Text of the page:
My girlfriend was doing research for her history class and reminded me about the Five Joaquins Gang.
These guys are California legends: A group of Mexican banditos who plundered their way through Gold Rush-era California. There are several variations of the story. In the most famous one, Joaquin Murrieta (the first and most important Joaquin) was a successful gold miner who attracted the attention of white gold miners jealous of his success. They raped and killed his wife and then beat him senseless, leaving him for dead.
He survived and rounded up four other Joaquins and Manuel “Three Fingered Jack” Garcia and proceeded to rob like they had never robbed before. Eventually the state legislature passed a law in 1853 creating the California Rangers, for the express purpose of dealing with the Five Joaquins Gang. How many criminals get a law and a law enforcement agency created just to take them down? They must have been pretty scary.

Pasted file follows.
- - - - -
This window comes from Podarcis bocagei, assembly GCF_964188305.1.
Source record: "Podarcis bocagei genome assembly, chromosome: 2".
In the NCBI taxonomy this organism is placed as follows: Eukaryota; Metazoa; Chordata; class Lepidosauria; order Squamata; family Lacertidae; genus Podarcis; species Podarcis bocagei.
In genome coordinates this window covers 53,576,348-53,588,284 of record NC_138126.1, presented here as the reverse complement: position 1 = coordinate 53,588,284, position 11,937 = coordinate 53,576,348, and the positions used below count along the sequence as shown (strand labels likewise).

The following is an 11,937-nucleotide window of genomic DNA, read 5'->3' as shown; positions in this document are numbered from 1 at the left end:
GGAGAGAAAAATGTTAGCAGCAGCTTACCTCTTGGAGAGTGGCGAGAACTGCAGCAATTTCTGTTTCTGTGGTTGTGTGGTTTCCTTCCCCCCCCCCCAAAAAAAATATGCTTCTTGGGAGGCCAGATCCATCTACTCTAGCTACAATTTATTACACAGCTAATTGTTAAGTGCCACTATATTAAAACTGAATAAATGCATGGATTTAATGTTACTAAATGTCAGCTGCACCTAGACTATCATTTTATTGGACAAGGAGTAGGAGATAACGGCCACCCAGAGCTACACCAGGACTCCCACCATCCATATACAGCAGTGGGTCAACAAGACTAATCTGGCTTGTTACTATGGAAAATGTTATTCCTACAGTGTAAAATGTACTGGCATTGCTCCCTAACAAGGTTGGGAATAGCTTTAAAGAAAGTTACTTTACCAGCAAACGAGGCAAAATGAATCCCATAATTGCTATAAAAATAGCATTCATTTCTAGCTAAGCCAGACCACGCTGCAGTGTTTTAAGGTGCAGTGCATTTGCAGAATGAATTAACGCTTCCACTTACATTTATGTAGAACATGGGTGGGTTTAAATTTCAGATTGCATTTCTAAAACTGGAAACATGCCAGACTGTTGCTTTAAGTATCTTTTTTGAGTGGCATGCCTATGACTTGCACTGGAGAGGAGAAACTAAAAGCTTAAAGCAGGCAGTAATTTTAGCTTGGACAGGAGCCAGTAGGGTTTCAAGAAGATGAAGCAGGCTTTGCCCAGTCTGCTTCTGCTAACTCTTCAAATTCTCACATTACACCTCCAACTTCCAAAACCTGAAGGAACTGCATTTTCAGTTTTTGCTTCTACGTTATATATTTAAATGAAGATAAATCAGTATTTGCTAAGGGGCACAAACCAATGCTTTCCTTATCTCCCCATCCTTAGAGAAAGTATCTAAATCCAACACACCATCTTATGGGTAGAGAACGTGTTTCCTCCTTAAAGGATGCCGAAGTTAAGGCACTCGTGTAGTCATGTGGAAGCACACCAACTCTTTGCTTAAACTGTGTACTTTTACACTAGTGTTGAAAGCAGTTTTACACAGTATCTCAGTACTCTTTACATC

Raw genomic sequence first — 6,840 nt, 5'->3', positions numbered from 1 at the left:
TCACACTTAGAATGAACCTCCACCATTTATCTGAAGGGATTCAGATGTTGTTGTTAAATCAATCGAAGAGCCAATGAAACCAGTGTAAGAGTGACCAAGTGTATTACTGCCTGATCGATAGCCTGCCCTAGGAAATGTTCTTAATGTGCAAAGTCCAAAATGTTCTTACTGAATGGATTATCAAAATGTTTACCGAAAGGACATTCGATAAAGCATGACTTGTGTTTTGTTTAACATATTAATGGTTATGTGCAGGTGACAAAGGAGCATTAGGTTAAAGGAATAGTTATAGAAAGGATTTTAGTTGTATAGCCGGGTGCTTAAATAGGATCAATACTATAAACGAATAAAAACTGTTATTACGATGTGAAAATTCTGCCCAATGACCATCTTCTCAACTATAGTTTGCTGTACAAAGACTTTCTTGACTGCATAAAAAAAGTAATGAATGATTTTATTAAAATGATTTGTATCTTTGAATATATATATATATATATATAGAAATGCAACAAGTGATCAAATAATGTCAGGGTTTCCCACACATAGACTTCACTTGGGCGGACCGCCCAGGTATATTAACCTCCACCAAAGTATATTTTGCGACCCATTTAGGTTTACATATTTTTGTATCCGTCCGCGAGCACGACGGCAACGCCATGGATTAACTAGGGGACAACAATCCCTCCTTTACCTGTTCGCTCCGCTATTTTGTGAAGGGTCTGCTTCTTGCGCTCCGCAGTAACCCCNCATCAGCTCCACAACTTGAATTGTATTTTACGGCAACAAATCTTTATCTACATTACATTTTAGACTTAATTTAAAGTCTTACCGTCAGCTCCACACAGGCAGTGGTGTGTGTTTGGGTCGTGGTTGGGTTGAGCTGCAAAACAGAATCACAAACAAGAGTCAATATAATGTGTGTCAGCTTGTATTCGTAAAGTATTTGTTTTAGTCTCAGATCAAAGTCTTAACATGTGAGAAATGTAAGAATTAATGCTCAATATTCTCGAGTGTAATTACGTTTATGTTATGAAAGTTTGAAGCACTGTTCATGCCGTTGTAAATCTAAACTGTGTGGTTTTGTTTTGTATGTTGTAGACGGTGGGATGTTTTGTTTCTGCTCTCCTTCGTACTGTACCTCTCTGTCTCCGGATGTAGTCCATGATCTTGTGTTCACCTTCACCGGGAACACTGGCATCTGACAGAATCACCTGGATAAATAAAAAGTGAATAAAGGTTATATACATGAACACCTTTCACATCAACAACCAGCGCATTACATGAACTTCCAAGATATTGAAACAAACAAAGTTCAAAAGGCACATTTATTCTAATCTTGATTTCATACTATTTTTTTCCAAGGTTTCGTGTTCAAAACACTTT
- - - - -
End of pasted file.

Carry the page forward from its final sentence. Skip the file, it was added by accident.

The Rangers tracked down the Five Joaquins, killing Murrieta and two others and capturing two more. They even cut off Murrieta’s head and put in a jar of alcohol so members of the public could see it.
Of course, there’s some question as to whether Joaquin Murrieta the legend existed, much less if it was it his head in the jar. I’m not confident 1850s law enforcement would have been too picky about getting the right Joaquin.
Speaking of which, how did there end up being five guys with the same name? Was it an entrance requirement? Did any change their name to fit in or for a Spartacus-type deal? Was that ever confusing during a robbery? It’d be like Reservoir Dogs except everyone is named Mr. Blue.
Legends are always fun, but it’d be nice to have some answers. Oh well, Nelson Muntz said it best: